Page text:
Figure 7.15 shows some of the configuration properties for the Printer object. This shows the Printer Type (LPT1, Serial, AppleTalk, Unix, AIO, XNP). The Banner Type can be Text or PostScript. The Service Interval shows how often the print server checks the print queue for the number of print jobs (a value between 1 and 15 seconds, where 15 is the default) assigned to this printer. The Buffer Size in KB represents how large each segment of print data sent to the printer can be. The buffer size can range from 3 KB to 255 KB and has a default value of 3 KB. The Network Address Restriction shows the network address the printer can use. It can only be used if the printer location is set to Manual mode. The Service Mode for Forms property is used to change forms.
Figure 7.16 shows the notification form for printers. The print job owner is notified of printer status changes.
Figure 7.14 Printer assignments.
Figure 7.15 Some of the Configuration properties for Printer object.
Figure 7.16 The Notification properties for Printer object.
In figures 7.12 through 7.16, the Printer object has the following important properties:
Before describing the last printing object, the Print Server object, you need to understand how the print server and the PSERVER.NLM use this object.
The Print Server object describes the print server. It is activated by the PSERVER.NLM, and can therefore run on NetWare servers only. This program takes the print server object name as a parameter when it is loaded.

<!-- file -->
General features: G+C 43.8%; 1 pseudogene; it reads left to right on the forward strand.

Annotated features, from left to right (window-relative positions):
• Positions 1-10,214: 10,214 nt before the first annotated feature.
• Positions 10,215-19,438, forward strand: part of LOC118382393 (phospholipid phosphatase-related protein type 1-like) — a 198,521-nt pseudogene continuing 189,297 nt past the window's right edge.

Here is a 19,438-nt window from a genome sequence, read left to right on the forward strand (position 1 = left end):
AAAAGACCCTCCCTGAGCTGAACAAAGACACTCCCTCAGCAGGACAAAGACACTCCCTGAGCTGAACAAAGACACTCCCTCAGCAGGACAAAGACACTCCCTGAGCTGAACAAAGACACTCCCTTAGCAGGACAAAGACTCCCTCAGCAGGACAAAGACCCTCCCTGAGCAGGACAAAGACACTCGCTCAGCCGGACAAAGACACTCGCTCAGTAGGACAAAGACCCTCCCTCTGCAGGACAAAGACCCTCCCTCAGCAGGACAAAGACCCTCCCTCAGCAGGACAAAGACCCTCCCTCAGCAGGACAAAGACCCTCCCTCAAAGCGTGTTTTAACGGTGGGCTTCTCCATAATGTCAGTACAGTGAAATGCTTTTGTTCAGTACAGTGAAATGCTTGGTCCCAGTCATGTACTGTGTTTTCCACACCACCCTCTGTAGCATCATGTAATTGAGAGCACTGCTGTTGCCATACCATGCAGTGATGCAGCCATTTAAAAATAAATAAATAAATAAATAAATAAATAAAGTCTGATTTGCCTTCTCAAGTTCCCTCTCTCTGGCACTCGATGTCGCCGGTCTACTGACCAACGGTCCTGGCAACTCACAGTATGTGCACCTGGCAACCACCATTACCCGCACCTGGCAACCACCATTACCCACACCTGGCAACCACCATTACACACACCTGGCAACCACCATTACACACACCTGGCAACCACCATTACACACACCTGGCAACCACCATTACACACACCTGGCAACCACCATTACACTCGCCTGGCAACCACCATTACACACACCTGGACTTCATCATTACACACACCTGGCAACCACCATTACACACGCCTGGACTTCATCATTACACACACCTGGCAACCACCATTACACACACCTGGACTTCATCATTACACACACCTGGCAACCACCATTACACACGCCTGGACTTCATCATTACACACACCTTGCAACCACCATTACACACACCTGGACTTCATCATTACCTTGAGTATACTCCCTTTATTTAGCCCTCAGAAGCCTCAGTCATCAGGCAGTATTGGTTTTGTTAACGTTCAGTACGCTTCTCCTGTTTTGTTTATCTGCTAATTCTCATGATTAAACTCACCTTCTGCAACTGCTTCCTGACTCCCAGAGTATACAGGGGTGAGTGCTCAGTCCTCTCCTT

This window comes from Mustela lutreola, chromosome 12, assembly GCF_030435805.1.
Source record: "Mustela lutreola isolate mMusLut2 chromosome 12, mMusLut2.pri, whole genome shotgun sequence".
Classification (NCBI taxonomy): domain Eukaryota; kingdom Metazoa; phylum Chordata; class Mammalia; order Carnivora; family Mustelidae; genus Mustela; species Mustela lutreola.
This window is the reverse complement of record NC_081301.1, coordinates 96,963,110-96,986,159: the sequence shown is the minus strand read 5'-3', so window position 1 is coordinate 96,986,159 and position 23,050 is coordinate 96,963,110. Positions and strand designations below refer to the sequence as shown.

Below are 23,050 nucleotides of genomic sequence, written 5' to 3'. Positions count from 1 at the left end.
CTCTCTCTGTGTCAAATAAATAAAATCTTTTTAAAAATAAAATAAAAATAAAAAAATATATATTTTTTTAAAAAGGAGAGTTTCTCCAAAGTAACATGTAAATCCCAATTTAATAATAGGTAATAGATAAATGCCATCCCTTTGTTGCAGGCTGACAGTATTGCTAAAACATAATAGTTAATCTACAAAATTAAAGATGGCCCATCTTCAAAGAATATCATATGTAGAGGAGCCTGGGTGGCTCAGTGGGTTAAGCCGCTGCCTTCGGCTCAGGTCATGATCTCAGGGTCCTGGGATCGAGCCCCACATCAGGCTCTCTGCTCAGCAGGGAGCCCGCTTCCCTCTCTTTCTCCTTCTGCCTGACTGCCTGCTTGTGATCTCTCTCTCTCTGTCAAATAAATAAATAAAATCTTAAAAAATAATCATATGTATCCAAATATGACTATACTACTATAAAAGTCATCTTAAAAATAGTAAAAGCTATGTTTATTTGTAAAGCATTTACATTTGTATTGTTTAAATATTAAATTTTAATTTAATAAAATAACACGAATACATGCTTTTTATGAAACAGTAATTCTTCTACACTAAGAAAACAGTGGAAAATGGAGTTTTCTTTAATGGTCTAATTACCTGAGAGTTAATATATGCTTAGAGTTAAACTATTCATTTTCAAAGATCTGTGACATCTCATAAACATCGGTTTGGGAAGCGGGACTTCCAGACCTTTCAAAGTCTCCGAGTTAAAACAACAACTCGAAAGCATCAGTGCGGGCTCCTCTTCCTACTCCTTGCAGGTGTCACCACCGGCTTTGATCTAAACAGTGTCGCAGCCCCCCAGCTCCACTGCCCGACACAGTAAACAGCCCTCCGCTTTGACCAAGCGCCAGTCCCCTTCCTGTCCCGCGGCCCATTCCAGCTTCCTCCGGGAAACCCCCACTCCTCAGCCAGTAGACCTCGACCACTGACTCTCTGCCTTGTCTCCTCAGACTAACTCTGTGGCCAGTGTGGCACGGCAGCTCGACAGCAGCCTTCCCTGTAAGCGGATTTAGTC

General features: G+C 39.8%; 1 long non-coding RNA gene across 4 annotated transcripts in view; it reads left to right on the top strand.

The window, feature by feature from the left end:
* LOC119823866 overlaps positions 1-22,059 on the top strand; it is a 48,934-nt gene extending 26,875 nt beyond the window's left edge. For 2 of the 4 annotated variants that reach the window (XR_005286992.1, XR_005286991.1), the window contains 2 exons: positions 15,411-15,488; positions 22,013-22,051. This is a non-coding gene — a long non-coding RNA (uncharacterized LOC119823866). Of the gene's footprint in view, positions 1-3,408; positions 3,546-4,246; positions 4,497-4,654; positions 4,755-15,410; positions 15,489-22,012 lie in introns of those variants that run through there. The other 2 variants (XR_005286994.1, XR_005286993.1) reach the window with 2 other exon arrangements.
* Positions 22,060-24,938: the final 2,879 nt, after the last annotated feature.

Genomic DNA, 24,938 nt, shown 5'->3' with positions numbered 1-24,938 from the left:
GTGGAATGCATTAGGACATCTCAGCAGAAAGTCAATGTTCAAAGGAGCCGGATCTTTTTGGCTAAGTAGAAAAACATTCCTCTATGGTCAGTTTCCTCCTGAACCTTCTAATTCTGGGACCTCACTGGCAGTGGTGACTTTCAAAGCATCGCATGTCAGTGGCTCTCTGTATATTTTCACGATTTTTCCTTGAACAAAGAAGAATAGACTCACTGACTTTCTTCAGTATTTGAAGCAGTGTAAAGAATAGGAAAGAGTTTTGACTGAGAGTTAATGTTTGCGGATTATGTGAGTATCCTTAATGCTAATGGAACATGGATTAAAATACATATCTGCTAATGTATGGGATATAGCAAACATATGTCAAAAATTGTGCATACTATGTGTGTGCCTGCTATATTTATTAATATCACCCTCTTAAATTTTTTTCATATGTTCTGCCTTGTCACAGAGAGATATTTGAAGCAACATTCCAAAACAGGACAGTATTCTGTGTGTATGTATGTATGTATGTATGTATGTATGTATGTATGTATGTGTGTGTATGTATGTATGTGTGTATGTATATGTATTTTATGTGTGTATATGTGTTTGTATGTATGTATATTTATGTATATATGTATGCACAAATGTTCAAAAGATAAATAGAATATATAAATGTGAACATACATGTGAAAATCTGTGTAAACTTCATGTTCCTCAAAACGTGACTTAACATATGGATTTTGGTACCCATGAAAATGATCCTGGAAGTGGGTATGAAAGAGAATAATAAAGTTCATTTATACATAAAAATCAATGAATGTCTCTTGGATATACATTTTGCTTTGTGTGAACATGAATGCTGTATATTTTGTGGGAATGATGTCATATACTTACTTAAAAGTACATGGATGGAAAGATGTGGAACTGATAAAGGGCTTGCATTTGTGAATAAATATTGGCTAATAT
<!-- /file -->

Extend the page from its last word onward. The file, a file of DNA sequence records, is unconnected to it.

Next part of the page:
LOAD PSERVER PrintServerObjectName
This command can be run on any NetWare server in the NDS tree. The PrintServerObjectName is replaced by the complete name of the Print Server object. Thus, to activate the Print Server object CN=PS-CORP.OU=CORP.O=SCS, run the following at one of the NetWare servers:
LOAD PSERVER .CN=PS-CORP.OU=CORP.O=SCS
The PSERVER.NLM is the only type of print server program available from Novell. The PSERVER.EXE of NetWare 3.x is not supported in NetWare 4.x.
The PSERVER.NLM can support up to 256 printers. Up to 5 of the 256 printers can be attached to the server, where PSERVER.NLM is run (local printers). The remaining 251 printers can be attached anywhere else on the network (remote printers). These remote printers can be on other NetWare servers or workstations, or they can be directly attached to the network.
Figure 7.17 shows the types of printers used with a print server, and figure 7.18 shows the operation of the PSERVER.NLM. The PSERVER.NLM monitors the queue and the printer and directs print jobs in the network print queue to the appropriate network printer.
Figure 7.17 Types of printers used with print server.
Figure 7.18 The print server operation.
With this background, you now are ready to understand the properties of the Print Server object.